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An interesting problem, loose connections and LEDs.
Question
I wonder how many of you have seen the interesting problem of LED lamps and loose connections?
A friend of my Partner recently moved into a new flat. She replaced all the lamps with LED options and a new and before invisible problem showed up, two of the new LEDs flashed on and off at perhaps 0.5 Hz, sometimes, but noticeably when the CFL outside light was switched on and they were already on.

Changing the LED lamps made no noticeable difference so B&Q got away with that! Fitting filament lamps made the problem go away. I wonder what was happening?
Carefully trying to measure the supply voltage at the ceiling rose gave a clue, when catching the lamps flashing (only sometimes, the rest of the time normal light) indicated about 40-50 volts, and 240 ish when they worked normally. Cable continuity measured OK, there was a fairly complex set of 2 way switches and looping in to disentangle, but removing the switches indicated a number of loose screws, and one connection where two live loop wires entered but only one was caught by the screw. The start current of the CFL was sufficient to make a good contact of this loose wire, and sometimes it connected, but at other times it was several thousand Ohms! With the higher current of normal filament lamps the connection made good contact, with about 50mA of LED it was not reliable.

With about 50V the lamps would start, but then as the smoothing capacitor discharged they had insufficient voltage and went out, the time constant being about 2 seconds. I have now seen this twice, and it is at first look very odd indeed. There are many installations out there with loose connections which work fine with larger loads, but as the LED currents are small the contacts no longer spark slightly and self-clean. AFDDs would be useless, and the situation is not dangerous because of the low current.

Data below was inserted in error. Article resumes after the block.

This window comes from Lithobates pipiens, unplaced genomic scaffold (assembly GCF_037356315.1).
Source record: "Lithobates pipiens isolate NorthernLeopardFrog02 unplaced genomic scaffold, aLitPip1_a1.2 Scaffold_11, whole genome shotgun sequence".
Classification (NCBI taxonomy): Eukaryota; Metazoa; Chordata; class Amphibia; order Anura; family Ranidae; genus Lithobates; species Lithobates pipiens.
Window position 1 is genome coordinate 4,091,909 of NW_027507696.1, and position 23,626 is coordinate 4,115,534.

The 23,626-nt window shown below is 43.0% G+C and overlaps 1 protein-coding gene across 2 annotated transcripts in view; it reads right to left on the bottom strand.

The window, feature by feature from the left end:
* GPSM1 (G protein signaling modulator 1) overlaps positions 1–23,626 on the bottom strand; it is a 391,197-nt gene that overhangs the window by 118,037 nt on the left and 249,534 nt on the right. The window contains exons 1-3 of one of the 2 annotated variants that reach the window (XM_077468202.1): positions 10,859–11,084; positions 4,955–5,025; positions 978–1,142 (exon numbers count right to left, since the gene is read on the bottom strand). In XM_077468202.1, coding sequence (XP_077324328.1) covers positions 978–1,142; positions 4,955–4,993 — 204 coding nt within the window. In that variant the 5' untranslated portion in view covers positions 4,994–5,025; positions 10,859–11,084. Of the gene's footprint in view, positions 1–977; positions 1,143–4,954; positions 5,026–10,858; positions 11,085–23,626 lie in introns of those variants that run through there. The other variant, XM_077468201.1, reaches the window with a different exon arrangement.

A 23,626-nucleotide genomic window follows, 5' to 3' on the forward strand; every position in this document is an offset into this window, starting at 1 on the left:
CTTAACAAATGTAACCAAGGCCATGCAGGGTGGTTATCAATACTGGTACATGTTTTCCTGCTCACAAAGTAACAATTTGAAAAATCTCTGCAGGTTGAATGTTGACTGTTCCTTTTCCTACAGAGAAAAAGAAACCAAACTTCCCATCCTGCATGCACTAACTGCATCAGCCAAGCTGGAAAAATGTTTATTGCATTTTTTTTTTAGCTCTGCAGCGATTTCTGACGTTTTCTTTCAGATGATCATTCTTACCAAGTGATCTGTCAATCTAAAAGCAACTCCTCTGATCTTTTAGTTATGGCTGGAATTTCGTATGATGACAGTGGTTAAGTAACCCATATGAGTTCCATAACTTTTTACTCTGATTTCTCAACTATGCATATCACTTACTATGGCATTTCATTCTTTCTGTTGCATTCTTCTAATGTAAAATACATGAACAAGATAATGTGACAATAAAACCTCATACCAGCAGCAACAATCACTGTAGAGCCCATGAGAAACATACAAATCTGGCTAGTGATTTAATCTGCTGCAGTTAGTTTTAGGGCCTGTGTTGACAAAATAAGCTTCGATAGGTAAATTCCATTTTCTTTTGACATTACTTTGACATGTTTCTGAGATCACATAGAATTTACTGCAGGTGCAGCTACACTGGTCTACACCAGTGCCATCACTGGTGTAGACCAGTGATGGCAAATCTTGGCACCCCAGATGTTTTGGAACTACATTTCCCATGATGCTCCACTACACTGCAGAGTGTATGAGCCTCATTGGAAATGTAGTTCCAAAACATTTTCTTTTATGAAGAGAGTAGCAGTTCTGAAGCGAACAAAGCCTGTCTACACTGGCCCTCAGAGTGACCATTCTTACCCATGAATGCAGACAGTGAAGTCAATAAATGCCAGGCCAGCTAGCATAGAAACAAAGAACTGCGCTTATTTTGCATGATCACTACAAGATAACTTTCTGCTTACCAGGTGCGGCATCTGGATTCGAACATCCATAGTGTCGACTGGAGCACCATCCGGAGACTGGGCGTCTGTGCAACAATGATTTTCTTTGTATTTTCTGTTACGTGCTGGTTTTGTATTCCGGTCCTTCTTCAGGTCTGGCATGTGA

5 Replies
Zoomup
2916 Posts
davezawadi (David Stone):
I wonder how many of you have seen the interesting problem of LED lamps and loose connections?
A friend of my Partner recently moved into a new flat. She replaced all the lamps with LED options and a new and before invisible problem showed up, two of the new LEDs flashed on and off at perhaps 0.5 Hz, sometimes, but noticeably when the CFL outside light was switched on and they were already on.

Changing the LED lamps made no noticeable difference so B&Q got away with that! Fitting filament lamps made the problem go away. I wonder what was happening?
Carefully trying to measure the supply voltage at the ceiling rose gave a clue, when catching the lamps flashing (only sometimes, the rest of the time normal light) indicated about 40-50 volts, and 240 ish when they worked normally. Cable continuity measured OK, there was a fairly complex set of 2 way switches and looping in to disentangle, but removing the switches indicated a number of loose screws, and one connection where two live loop wires entered but only one was caught by the screw. The start current of the CFL was sufficient to make a good contact of this loose wire, and sometimes it connected, but at other times it was several thousand Ohms! With the higher current of normal filament lamps the connection made good contact, with about 50mA of LED it was not reliable.